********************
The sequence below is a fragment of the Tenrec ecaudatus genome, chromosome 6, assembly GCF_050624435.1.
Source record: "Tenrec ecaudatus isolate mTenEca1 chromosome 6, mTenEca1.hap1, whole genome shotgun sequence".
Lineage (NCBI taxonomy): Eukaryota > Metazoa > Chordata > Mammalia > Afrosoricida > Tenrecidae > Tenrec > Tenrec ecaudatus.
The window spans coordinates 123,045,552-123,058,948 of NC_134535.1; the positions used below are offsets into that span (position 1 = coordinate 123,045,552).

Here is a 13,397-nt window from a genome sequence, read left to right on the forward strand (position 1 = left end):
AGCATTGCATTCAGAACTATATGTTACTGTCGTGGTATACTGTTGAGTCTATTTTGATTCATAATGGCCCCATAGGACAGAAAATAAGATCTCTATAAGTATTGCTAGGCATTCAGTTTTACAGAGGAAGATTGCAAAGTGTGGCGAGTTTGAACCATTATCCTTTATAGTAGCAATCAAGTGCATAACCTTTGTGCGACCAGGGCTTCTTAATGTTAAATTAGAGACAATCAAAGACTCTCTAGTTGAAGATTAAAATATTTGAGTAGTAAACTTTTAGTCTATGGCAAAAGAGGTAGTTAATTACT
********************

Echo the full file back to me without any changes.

The sequence below is a fragment of the Tenrec ecaudatus genome, chromosome 6, assembly GCF_050624435.1.
Source record: "Tenrec ecaudatus isolate mTenEca1 chromosome 6, mTenEca1.hap1, whole genome shotgun sequence".
Lineage (NCBI taxonomy): Eukaryota > Metazoa > Chordata > Mammalia > Afrosoricida > Tenrecidae > Tenrec > Tenrec ecaudatus.
The window spans coordinates 123,045,552-123,058,948 of NC_134535.1; the positions used below are offsets into that span (position 1 = coordinate 123,045,552).

Here is a 13,397-nt window from a genome sequence, read left to right on the forward strand (position 1 = left end):
AGCATTGCATTCAGAACTATATGTTACTGTCGTGGTATACTGTTGAGTCTATTTTGATTCATAATGGCCCCATAGGACAGAAAATAAGATCTCTATAAGTATTGCTAGGCATTCAGTTTTACAGAGGAAGATTGCAAAGTGTGGCGAGTTTGAACCATTATCCTTTATAGTAGCAATCAAGTGCATAACCTTTGTGCGACCAGGGCTTCTTAATGTTAAATTAGAGACAATCAAAGACTCTCTAGTTGAAGATTAAAATATTTGAGTAGTAAACTTTTAGTCTATGGCAAAAGAGGTAGTTAATTACT